Hello and a happy Monday to you!
Haggis is my topic of the day but not a repeat of my recent Burns Supper haggis- this time I'm referring to Ancient Roman haggis.
Yes! The Ancient Romans really did eat haggis!
Okay! Maybe not quite the variety seen in this image but to me, as a history geek, I get a real kick out of equating something like haggis as being a Roman invention.
My Roman Tribune - Gaius Livanus Valerius – who appears in Books 2 and 3 of my Celtic Fervour series might well have been eating haggis almost two thousand years ago when he was in northern Britannia.
I love haggis. I admit it, but the fact is there are many people like me who love being Scottish, yet they hate haggis. They hate the taste of it. They hate the ‘mushed-up’ look of it. They hate the peppery smell of it. They hate that it might be a ‘cheap-option’ meal. They just plain hate the idea of it. There’s just something about haggis that appeals to some, and not to others.
Now, if I was eating a gorgeous little lamb, that lovely little creature, would it make any difference to me that it gambols around the field? I doubt it. Baby sheep can be cute, but I’m a bit of a carnivore - I am quite partial to a lamb chop but equally happy to eat other bits of the sheep as well as you’ll find out. I have someone who is very close family, and very dear to me, who can’t bear the thought of eating anything ‘lamb’ but would eat chicken or a big fat steak at the drop of a hat. Personally, I can’t understand that philosophy.
The type of sheep, of the Soay variety, is thought to be similar to those which were farmed 2000 years ago by the Celts of northern Britain.
But… back to haggis and my Roman Tribune!
The world over, haggis has had the reputation of being a Scottish dish but, sadly, it’s a myth. In reality, in my part of north-east Scotland, forms of haggis have been around since the ancient Romans marched their troops northwards all the way up Britain. Perhaps the Celts, who lived in Scotland, pre-Roman invasion, also cooked some form of haggis but sadly, we have no Celtic written sources which would categorically prove that.
What is definitely known from written sources is that the Ancient Greeks and Romans made a form of haggis, as have other ancient cultures. The Ancient Romans were lovers of the sausage, their form of haggis being to them ‘just another sausage’ – a mixture of meat and grains bagged up and cooked in the gut of a sheep, or cow, or pig.
What is haggis? Why might the Roman soldiers who feature in After Whorl: Bran Reborn have brought it to Scotland?
Preservation of useful animal products is essential in communities who have no form of refrigeration. Traditional haggis is basically animal offal mixed with cereals and some seasoning, tightly wrapped in a skin- the usual in Scottish recipes being the stomach of a sheep. Sheep breeds in northern Britannia AD 71 would have been more like the Soay sheep that are still found on some Scottish islands. They tend to be smaller than contemporary breeds but would have produced adequate ingredients for haggis.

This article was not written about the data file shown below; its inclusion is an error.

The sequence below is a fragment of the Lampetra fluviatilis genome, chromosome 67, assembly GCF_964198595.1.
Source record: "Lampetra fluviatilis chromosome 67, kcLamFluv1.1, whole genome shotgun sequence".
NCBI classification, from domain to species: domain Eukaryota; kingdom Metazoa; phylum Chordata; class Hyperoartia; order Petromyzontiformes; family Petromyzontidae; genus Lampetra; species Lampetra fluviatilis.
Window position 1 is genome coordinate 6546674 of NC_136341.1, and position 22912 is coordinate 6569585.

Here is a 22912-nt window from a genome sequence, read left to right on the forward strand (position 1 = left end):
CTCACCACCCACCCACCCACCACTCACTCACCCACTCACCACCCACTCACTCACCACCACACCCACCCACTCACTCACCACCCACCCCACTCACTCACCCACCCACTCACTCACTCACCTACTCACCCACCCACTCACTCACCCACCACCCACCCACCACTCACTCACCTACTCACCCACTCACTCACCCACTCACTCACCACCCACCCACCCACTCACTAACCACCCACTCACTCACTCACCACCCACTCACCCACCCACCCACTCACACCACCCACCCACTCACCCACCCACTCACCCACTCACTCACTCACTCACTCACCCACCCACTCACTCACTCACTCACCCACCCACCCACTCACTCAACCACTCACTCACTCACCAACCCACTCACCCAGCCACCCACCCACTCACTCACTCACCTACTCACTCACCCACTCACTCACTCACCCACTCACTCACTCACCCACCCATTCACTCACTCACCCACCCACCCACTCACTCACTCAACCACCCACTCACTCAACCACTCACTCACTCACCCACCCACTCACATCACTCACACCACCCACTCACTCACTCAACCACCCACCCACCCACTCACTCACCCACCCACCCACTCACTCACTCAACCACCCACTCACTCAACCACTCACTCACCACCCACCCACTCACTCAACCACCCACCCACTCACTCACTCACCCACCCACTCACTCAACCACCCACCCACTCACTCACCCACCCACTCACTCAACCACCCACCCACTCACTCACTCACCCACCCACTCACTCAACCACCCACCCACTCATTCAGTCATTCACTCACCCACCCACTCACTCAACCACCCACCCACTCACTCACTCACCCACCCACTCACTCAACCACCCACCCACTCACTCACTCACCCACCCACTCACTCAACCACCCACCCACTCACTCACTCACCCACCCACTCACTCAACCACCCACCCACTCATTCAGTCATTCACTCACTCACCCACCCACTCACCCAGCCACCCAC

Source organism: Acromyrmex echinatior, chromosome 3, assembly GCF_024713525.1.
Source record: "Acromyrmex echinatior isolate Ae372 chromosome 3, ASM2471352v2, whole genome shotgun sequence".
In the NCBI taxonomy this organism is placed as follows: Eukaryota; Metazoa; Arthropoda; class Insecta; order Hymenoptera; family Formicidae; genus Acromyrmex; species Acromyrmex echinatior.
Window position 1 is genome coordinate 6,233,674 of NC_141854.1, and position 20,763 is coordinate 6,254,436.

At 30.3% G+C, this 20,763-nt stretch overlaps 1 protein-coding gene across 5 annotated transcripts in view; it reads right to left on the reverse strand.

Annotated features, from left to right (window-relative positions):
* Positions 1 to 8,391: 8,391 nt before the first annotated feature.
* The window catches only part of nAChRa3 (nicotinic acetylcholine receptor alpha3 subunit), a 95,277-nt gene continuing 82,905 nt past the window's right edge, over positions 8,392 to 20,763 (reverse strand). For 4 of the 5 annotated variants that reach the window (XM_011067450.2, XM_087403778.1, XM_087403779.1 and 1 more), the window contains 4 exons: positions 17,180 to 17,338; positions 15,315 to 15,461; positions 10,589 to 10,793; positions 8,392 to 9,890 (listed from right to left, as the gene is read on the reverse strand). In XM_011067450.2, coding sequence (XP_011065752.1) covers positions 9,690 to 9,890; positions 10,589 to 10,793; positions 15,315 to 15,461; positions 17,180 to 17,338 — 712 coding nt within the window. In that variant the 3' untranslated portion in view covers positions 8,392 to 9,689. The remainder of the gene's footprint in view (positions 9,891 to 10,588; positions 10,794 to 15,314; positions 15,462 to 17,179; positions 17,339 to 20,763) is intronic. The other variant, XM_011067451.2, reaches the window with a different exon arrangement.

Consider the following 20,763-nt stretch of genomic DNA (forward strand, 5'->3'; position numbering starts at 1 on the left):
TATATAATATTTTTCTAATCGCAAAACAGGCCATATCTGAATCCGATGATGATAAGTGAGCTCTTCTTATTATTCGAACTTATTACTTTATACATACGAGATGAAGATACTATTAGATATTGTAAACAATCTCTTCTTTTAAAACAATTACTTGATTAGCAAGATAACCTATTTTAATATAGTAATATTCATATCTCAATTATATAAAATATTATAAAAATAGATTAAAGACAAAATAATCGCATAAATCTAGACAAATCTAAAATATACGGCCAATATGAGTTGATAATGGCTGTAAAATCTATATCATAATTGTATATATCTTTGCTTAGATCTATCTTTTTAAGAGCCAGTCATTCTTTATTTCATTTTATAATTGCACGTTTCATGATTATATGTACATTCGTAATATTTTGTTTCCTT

Offal deteriorates very quickly and must either be consumed almost immediately or preserved in some way to keep it healthy for human consumption. Haggis was a perfect way of extending the ‘shelf life’ of the offal from a couple of days to more like a couple of weeks.
Years ago when I first prepared haggis it was in a real sheep’s stomach. In Scotland, nowadays, they are more often sold in a plastic skin, the contents already cooked so that it’s more of a reheating process that’s necessary.
What would the cook for my Roman tribune in After Whorl: Bran Reborn have used, if not the products of a sheep?
If not sheep, he may have used chicken, or veal, or perhaps young deer instead to make a roman version of a sausage haggis. I imagine that garlic would be added by my Roman chef since there’s evidence that garlic was shipped to Britannia. And along with salt and pepper, he would likely have added some herbs – perhaps a hint of rosemary, sage or thyme. Bag it up and take it on campaign? I rather think the Romans would have done that, too!
My tribune, Gaius Livanus Valerius, would not have eaten the tatties (potatoes) you see in this photo as they didn't arrive on Britannia's shores till many centuries later. Root crops were grown by Celtic farmers though whether, or not, they had the 'orange fleshed' neeps (turnips) that you see here is a question I'd love a definite answer to. Maybe the Romans introduced the orange variety to Britannia as well as other vegetables?